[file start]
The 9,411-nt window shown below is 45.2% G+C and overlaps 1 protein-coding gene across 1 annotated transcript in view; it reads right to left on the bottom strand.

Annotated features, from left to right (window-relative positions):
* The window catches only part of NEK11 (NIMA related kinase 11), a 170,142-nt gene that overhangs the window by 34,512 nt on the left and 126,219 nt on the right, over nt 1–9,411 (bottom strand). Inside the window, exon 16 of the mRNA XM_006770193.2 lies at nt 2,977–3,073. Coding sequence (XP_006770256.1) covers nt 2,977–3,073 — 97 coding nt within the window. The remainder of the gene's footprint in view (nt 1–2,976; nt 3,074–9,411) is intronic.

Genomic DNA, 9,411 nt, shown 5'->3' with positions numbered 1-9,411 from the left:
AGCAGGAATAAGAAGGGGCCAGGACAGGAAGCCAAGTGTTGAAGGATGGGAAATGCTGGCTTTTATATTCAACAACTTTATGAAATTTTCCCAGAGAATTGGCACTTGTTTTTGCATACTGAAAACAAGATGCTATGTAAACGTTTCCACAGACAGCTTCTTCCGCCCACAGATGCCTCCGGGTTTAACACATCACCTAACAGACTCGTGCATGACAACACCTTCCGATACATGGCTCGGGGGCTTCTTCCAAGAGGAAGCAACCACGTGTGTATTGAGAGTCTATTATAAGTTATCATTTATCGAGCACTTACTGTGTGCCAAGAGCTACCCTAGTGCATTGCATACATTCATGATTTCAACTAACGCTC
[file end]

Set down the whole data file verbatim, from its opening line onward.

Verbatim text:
The 9,411-nt window shown below is 45.2% G+C and overlaps 1 protein-coding gene across 1 annotated transcript in view; it reads right to left on the bottom strand.

Annotated features, from left to right (window-relative positions):
* The window catches only part of NEK11 (NIMA related kinase 11), a 170,142-nt gene that overhangs the window by 34,512 nt on the left and 126,219 nt on the right, over nt 1–9,411 (bottom strand). Inside the window, exon 16 of the mRNA XM_006770193.2 lies at nt 2,977–3,073. Coding sequence (XP_006770256.1) covers nt 2,977–3,073 — 97 coding nt within the window. The remainder of the gene's footprint in view (nt 1–2,976; nt 3,074–9,411) is intronic.

Genomic DNA, 9,411 nt, shown 5'->3' with positions numbered 1-9,411 from the left:
AGCAGGAATAAGAAGGGGCCAGGACAGGAAGCCAAGTGTTGAAGGATGGGAAATGCTGGCTTTTATATTCAACAACTTTATGAAATTTTCCCAGAGAATTGGCACTTGTTTTTGCATACTGAAAACAAGATGCTATGTAAACGTTTCCACAGACAGCTTCTTCCGCCCACAGATGCCTCCGGGTTTAACACATCACCTAACAGACTCGTGCATGACAACACCTTCCGATACATGGCTCGGGGGCTTCTTCCAAGAGGAAGCAACCACGTGTGTATTGAGAGTCTATTATAAGTTATCATTTATCGAGCACTTACTGTGTGCCAAGAGCTACCCTAGTGCATTGCATACATTCATGATTTCAACTAACGCTC